Worldwide water quality app hits the web
Former Copernicus Masters competition winner EOMAP has launched the first harmonised, high-resolution inland water quality monitoring service based on satellite data.
The free web application, called eoApp, enables anyone with a web browser to view various water quality parameters in a selection of sites across the globe.
“Harmonised water quality information has never been easier and faster to access or incorporate into the business workflows of water agencies and industries such as dredging, desalination or aquaculture,” said Thomas Heege, EOMAP CEO.
“Access and analysis of aggregated global water quality information, whether through the easy-to-use eoApp web application or delivered directly into a user’s information environment, enables an improved understanding and management of inland waters, which ultimately are so important to both our environment and society.”
The eoApp’s data products include maps of turbidity – cloudiness caused by particles in the water – and chlorophyll content. These are important parameters for monitoring sediment plumes from dredging and dumping activities, as well as land run-off.
New data on these parameters will be provided by the Sentinel-2 mission, which carries an innovative wide swath high-resolution multispectral imager that can monitor inland water bodies and the coastal environment, among other applications. The first in the two-satellite mission, Sentinel-2A, is set for launch on 23 June.
The addition of Sentinel-2 data to the eoApp service will greatly expand its coverage of inland and coastal waters.
“It is exciting to realise that the EOMAP technology is ready to immediately incorporate the current and future Sentinel satellites into these operational services,” said Thomas Beer, Copernicus Policy Coordinator at ESA.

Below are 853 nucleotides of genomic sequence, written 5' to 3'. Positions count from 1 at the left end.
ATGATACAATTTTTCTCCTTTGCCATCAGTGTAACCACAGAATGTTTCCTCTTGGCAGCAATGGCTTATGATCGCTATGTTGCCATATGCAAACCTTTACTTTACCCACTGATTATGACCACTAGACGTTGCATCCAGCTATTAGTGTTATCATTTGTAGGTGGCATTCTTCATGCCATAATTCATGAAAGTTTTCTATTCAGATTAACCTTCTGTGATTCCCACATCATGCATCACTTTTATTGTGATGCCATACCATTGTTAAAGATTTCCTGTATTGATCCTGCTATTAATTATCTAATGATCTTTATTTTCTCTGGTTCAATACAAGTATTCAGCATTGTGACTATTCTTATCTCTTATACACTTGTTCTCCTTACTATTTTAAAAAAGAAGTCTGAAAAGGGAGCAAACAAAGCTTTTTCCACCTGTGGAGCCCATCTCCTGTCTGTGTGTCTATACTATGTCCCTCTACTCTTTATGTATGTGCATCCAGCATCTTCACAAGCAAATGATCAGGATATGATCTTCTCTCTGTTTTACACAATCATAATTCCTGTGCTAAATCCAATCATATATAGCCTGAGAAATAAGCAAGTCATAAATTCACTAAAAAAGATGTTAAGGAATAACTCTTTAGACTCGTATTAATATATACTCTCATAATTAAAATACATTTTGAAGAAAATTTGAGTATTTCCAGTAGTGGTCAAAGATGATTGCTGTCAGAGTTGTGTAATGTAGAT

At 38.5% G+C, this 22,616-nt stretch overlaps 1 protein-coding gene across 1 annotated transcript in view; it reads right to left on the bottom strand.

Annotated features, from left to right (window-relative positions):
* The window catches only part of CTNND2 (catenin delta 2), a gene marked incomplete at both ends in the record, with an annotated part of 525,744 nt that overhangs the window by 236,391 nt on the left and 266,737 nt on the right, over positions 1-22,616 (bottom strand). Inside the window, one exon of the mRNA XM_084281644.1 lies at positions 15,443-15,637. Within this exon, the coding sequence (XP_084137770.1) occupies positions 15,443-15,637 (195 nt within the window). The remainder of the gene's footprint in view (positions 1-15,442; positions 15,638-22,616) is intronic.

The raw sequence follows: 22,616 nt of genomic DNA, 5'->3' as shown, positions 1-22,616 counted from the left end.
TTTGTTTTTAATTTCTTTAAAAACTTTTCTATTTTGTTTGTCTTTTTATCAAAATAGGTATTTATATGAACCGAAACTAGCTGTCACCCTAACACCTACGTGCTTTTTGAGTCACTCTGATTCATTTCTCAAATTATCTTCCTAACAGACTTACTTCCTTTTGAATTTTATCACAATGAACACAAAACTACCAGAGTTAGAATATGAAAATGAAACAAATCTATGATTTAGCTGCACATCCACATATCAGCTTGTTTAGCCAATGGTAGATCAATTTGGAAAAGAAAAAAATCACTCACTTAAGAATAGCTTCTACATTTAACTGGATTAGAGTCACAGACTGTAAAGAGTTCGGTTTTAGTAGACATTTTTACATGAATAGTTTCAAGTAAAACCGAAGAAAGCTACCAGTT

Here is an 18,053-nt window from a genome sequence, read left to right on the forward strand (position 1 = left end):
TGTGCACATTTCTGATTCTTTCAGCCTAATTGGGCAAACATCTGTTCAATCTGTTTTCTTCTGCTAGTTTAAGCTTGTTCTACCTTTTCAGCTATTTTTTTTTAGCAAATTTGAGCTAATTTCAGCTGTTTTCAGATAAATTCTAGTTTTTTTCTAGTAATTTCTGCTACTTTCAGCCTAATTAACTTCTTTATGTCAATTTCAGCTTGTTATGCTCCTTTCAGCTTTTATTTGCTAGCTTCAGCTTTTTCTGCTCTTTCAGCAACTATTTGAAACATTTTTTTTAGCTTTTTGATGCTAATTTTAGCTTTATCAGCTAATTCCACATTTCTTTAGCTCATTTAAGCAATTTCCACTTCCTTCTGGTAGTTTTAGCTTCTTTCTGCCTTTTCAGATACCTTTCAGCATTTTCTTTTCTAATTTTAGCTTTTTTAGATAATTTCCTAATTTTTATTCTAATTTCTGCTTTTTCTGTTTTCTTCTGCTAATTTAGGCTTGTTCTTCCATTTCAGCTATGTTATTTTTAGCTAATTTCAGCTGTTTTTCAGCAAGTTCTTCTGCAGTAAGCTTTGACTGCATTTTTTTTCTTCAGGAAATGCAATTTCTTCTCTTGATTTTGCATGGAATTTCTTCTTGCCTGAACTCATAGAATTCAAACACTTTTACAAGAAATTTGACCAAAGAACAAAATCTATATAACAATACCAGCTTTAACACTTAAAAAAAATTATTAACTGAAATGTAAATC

EOMAP has a long history with ESA. The development of the German company was initially supported by ESA’s Business Incubation Centre in Bavaria, one of the nine centres set up by the Agency to support start-up companies in developing new business in Europe drawing on space technology and satellite services.
In 2011 the company won the ESA App Challenge of the Copernicus Masters competition for its idea for AquaMap – a near-realtime water quality service on mobile phones. Two years later, EOMAP’s satellite service for mapping global seafloor topography won the competition’s T-Systems Cloud Computing Challenge.
The Copernicus Masters competition seeks applications for business and society based on Earth observation data, while fostering creative product development and entrepreneurship in Europe.
“This entrepreneurial spirit and drive of innovation fosters the sustainable market development for space-based services, in particular those relying on precise and easy accessible Earth observation data,” said Dr Beer.